Since the suicide of beloved Robin Williams‘ last week, magazines, as is the case, have featured him on the covers with daily reports on the details of his death prevalent in the media. What do you say to a shorty who’s asking about Robin’s death? I’ve counseled adults whose spouses have died and they’ve shared with me how uncomfortable some people, even the most well-meaning, can be talking about death when their loved ones have died. They’ve said that some people act as though they’re afraid of catching death. (This sense of contagion can also be the case when couples divorce). The children I’ve counseled expressed their grief in different ways just as adults do. When supported, children, and adults, are able to fully experience and move through their feelings rather than getting stuck in them. Most importantly, there is no right or wrong way to grieve. No judgment.
There is no expiration time with grief. Sometimes people allow themselves little access to their feelings because they believe they’re too big for them to feel and years or decades later begin feeling the grief. From my experience with the death of my father, mother and my bonus father and mother, grief comes in waves. My dad made his transition in 1997 when I was not a parent. My mother, father-in-law, and mother-in-law died within 6 months of each other from September 2007-March 2008. Our daughter was 6 turning 7 and their deaths were very hard on her as she was close to all of them. She still feels the loss of her grandparents. There were a few times when it was hard for me to comfort her because I was experiencing my own grief. I didn’t hide my feelings from her yet I didn’t put them on her to handle either. I knew as the adult that I could process my feelings with my husband, a trusted friend, or, a spiritual practitioner. I made a decision to be present for her experience. What I learned as a parent of a young child walking through the death of my loved ones and my clients experiences, I wrote about in my latest Huffington Post blog.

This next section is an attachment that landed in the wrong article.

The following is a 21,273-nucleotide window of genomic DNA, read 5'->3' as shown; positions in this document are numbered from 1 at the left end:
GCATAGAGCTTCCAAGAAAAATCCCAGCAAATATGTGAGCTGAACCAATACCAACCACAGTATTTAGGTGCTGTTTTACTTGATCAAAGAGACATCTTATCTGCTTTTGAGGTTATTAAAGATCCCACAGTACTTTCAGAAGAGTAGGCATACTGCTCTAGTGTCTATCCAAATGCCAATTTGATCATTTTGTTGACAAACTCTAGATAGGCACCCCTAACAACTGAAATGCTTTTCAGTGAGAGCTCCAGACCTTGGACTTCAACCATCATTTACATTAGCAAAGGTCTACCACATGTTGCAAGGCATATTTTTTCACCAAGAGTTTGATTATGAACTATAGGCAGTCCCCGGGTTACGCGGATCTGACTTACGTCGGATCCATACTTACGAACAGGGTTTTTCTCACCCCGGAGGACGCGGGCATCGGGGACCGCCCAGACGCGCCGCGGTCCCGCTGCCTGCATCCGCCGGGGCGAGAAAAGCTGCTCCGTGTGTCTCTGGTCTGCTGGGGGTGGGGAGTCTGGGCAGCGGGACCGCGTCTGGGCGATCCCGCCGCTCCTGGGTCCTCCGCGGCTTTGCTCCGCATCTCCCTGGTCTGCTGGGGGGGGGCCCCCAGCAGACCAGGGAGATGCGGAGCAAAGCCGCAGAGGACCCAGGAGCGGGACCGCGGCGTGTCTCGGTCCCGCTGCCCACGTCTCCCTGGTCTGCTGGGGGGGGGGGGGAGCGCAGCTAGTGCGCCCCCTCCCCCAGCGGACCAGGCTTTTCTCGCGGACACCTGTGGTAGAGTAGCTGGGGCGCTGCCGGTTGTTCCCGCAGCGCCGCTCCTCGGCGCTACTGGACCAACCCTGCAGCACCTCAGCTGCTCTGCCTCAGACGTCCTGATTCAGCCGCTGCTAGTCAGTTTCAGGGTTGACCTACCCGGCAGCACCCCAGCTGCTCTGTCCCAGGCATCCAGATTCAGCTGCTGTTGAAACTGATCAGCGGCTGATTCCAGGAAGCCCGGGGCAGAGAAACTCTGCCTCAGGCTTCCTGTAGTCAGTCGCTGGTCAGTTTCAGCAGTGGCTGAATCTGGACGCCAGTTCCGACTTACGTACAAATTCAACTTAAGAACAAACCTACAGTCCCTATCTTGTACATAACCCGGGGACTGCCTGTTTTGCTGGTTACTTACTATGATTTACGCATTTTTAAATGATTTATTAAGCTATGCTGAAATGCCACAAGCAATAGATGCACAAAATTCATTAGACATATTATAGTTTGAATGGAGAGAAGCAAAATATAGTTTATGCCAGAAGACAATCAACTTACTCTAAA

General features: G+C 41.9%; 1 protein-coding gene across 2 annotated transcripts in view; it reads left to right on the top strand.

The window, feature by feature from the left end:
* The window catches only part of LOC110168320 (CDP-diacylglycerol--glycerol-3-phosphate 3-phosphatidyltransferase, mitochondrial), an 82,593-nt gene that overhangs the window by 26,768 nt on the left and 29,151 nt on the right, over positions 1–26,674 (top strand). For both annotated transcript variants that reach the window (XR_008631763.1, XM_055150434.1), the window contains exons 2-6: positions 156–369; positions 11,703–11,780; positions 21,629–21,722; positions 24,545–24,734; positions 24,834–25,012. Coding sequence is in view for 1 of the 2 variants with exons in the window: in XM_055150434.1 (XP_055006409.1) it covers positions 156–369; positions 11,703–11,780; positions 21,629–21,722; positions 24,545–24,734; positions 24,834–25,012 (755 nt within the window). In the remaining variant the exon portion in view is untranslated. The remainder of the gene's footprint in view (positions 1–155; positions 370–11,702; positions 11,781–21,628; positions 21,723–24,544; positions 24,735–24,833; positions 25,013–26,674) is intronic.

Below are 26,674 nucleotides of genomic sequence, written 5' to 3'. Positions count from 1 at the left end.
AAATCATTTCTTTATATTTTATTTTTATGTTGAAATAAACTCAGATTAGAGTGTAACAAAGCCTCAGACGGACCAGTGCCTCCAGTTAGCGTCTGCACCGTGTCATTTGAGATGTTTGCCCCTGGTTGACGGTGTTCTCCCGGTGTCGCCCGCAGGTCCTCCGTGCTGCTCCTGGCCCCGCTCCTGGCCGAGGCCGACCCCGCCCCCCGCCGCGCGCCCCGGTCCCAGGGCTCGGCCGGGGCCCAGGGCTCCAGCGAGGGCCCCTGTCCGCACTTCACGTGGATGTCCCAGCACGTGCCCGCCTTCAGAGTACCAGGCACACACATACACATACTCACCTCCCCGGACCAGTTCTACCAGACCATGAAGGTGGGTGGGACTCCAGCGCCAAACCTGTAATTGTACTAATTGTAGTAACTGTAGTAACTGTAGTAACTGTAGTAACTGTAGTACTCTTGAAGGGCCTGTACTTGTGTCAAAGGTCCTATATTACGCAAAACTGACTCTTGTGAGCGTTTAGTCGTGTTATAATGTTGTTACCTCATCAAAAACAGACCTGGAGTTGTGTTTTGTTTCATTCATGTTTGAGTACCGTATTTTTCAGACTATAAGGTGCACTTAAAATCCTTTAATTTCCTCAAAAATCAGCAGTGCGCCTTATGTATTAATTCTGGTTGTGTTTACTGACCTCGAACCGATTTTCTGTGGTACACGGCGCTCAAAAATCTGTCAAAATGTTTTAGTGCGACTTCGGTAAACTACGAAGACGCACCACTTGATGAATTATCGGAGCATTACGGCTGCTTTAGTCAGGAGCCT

When they come to us with questions about this topic, here are 12 Steps to Help You Talk With Your Children About Suicide:
1. Allow them to lead. Don’t presume that you know what they’re feeling. You may check in with them and ask if there’s anything they’re wanting to talk about. If they haven’t asked, they may not have heard. You may decide how and when to share the news with them if you’re concerned that they might hear it out of context from a friend or stranger.
2. How old is your child? The younger the child, the more abstract a concept death is. For younger children, too many details are overwhelming. It’s important to know your child and to know where they are developmentally and emotionally. You don’t want to “give them a suitcase that is too heavy to carry,” emotionally. The older your child, the more scary and confusing news like this can be.
3. Connection between you and your child is the true goal of the parenting. It’s important to let your children know that you are a safe, comforting space for them to share all their feelings with — the bright and shiny and the dark and murky — without judgment or impatience.
4. Don’t tell them how they should or shouldn’t feel and don’t impose your beliefs about death and eternal life on them. They live with you so they know what you believe. It cuts off connection with you when you do this, especially when they enter the tween and teen years.
To read the remaining steps of this Huffington Post article, CLICK HERE.
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Until next time, know that you are powerful beyond measure and loved beyond description. You are a force for good!
Peace and blessings,
Contact her directly: firstname.lastname@example.org
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